“I was born September 1, 1913, in New York City. Self-taught. Through my endeavor to seek self-esteem, I became a misanthrope with a firm hand on delusion. This brilliance soon introduced me into poverty, and with so fearful a future granted me, I coined and struck this phrase, ‘Art is the stand against decay.’ And with this in mind, I entered my paradise of immortality. And with this paradise came my hell. And in hell I called on Satan.
Joachim Probst is one of the few contemporary artists who has recklessly committed himself to deal with the ultimate symbols themselves; the Christ, the Mother, King David…and Ahab. These are some of the figures he dares to paint.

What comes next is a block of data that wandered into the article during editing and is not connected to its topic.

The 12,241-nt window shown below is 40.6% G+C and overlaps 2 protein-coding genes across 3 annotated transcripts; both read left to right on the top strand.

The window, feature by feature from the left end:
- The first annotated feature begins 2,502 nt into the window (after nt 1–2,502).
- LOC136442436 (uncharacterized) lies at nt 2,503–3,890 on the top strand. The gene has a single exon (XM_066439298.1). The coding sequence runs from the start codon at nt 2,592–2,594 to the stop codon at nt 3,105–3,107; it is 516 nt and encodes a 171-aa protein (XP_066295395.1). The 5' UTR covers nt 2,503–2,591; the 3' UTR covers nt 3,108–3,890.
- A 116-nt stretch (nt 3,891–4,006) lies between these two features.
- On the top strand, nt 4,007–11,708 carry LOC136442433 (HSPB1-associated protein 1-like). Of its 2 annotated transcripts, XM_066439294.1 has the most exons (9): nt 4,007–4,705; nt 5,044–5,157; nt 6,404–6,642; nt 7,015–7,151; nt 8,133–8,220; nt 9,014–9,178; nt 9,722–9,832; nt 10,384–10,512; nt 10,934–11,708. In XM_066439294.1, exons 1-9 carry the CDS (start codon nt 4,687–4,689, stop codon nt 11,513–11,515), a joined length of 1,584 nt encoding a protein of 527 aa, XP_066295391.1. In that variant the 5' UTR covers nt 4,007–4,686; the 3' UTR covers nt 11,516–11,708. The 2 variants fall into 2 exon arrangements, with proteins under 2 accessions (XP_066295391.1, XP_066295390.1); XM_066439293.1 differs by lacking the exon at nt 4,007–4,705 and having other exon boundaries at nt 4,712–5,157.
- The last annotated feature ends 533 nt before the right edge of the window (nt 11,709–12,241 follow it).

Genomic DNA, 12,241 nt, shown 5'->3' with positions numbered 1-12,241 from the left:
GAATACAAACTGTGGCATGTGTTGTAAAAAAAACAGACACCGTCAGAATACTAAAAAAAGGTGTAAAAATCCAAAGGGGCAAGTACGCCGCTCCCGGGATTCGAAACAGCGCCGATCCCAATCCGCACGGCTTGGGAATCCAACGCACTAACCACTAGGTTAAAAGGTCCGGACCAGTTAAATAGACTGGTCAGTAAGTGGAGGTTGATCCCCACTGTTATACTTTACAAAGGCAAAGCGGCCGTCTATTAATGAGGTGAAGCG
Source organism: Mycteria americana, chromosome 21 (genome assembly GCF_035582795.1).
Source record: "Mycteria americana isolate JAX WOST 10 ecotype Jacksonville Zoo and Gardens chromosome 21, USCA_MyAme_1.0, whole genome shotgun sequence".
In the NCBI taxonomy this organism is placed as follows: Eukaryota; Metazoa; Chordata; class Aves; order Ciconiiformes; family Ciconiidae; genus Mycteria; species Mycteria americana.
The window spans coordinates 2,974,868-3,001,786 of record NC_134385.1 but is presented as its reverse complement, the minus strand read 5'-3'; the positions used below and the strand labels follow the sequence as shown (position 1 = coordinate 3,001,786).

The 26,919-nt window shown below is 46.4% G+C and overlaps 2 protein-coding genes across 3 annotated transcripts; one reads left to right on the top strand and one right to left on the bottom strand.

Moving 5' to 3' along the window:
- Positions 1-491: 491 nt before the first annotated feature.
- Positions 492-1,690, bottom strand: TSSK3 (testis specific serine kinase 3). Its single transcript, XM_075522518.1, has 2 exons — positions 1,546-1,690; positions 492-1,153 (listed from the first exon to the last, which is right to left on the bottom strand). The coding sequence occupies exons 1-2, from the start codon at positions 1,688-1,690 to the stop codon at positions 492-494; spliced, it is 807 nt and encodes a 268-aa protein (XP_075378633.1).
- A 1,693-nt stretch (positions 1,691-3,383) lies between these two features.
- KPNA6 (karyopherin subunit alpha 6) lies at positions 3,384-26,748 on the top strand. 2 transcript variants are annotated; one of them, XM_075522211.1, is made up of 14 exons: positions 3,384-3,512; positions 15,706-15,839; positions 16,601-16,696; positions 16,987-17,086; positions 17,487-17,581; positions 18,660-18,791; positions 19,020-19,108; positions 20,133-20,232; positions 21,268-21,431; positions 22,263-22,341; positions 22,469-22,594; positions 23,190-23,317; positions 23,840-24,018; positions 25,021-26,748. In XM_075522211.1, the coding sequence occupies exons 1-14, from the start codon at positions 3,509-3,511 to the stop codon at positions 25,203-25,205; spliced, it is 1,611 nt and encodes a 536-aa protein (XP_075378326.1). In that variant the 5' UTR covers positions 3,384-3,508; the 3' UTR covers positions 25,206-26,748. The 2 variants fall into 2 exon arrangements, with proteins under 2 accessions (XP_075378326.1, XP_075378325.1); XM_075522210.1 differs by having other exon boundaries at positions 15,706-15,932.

“Christ painter, go away,” was the epithet hurled at Probst by some of the Greenwich Viallage habitues who paint. Our Cathedral church again pushes the lesser over and makes room for the Christ painter who uses the contemporary idiom that few others can handle with any but non-objective work. This artist with unique defining power comes among us. His Christ will cause many of us to tremble as we are confronted by Him.
O noble Son of God
I feared, I trembled, and I painted. I stood in dark places (clothed in black) calling, ‘Would’st that I could take a sure step in a sure direction.’ Alas, Satan spoke. ‘God thou shalt never know, guilt is thy name. Art thou shalt have, best be thy lot an instrument to uphold the faith, Art thou shalt have. Sing thee Christ forever. Will is woe, woe is thy will, change “me” to “I,” brevity is thy purity—Seek the pact, turn not from gloomy madness. Despair is thy mother.’”—From an article in Contemporary American Painting and Sculpture, University of Illinois, 1959.